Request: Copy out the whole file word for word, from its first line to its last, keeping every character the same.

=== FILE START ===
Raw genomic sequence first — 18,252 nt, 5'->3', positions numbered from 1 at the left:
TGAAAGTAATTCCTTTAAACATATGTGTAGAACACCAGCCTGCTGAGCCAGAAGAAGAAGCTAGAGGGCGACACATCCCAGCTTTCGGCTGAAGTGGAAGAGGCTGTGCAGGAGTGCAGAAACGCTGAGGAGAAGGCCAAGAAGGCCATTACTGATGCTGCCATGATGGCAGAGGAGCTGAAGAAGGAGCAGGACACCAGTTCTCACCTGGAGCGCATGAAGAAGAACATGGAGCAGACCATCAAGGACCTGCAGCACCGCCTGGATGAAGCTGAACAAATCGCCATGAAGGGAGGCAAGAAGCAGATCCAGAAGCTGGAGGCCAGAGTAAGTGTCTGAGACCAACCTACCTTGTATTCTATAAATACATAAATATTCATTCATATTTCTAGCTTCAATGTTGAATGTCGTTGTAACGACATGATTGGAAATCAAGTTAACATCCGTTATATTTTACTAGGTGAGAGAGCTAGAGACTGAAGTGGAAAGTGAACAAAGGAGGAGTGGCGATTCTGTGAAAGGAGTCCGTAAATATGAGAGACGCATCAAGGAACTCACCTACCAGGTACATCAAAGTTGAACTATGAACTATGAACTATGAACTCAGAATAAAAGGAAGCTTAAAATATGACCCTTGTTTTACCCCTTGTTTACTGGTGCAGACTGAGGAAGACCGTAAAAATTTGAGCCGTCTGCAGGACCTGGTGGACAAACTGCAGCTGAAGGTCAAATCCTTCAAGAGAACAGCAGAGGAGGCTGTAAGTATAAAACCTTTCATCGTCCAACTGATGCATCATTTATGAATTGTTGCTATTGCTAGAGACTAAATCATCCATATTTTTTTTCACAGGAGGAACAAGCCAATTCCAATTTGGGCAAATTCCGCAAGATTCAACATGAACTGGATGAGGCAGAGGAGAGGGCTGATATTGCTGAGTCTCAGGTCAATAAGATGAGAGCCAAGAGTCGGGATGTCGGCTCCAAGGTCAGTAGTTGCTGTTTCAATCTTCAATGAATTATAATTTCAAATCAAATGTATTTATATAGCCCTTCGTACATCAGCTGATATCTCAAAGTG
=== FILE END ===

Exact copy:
Raw genomic sequence first — 18,252 nt, 5'->3', positions numbered from 1 at the left:
TGAAAGTAATTCCTTTAAACATATGTGTAGAACACCAGCCTGCTGAGCCAGAAGAAGAAGCTAGAGGGCGACACATCCCAGCTTTCGGCTGAAGTGGAAGAGGCTGTGCAGGAGTGCAGAAACGCTGAGGAGAAGGCCAAGAAGGCCATTACTGATGCTGCCATGATGGCAGAGGAGCTGAAGAAGGAGCAGGACACCAGTTCTCACCTGGAGCGCATGAAGAAGAACATGGAGCAGACCATCAAGGACCTGCAGCACCGCCTGGATGAAGCTGAACAAATCGCCATGAAGGGAGGCAAGAAGCAGATCCAGAAGCTGGAGGCCAGAGTAAGTGTCTGAGACCAACCTACCTTGTATTCTATAAATACATAAATATTCATTCATATTTCTAGCTTCAATGTTGAATGTCGTTGTAACGACATGATTGGAAATCAAGTTAACATCCGTTATATTTTACTAGGTGAGAGAGCTAGAGACTGAAGTGGAAAGTGAACAAAGGAGGAGTGGCGATTCTGTGAAAGGAGTCCGTAAATATGAGAGACGCATCAAGGAACTCACCTACCAGGTACATCAAAGTTGAACTATGAACTATGAACTATGAACTCAGAATAAAAGGAAGCTTAAAATATGACCCTTGTTTTACCCCTTGTTTACTGGTGCAGACTGAGGAAGACCGTAAAAATTTGAGCCGTCTGCAGGACCTGGTGGACAAACTGCAGCTGAAGGTCAAATCCTTCAAGAGAACAGCAGAGGAGGCTGTAAGTATAAAACCTTTCATCGTCCAACTGATGCATCATTTATGAATTGTTGCTATTGCTAGAGACTAAATCATCCATATTTTTTTTCACAGGAGGAACAAGCCAATTCCAATTTGGGCAAATTCCGCAAGATTCAACATGAACTGGATGAGGCAGAGGAGAGGGCTGATATTGCTGAGTCTCAGGTCAATAAGATGAGAGCCAAGAGTCGGGATGTCGGCTCCAAGGTCAGTAGTTGCTGTTTCAATCTTCAATGAATTATAATTTCAAATCAAATGTATTTATATAGCCCTTCGTACATCAGCTGATATCTCAAAGTG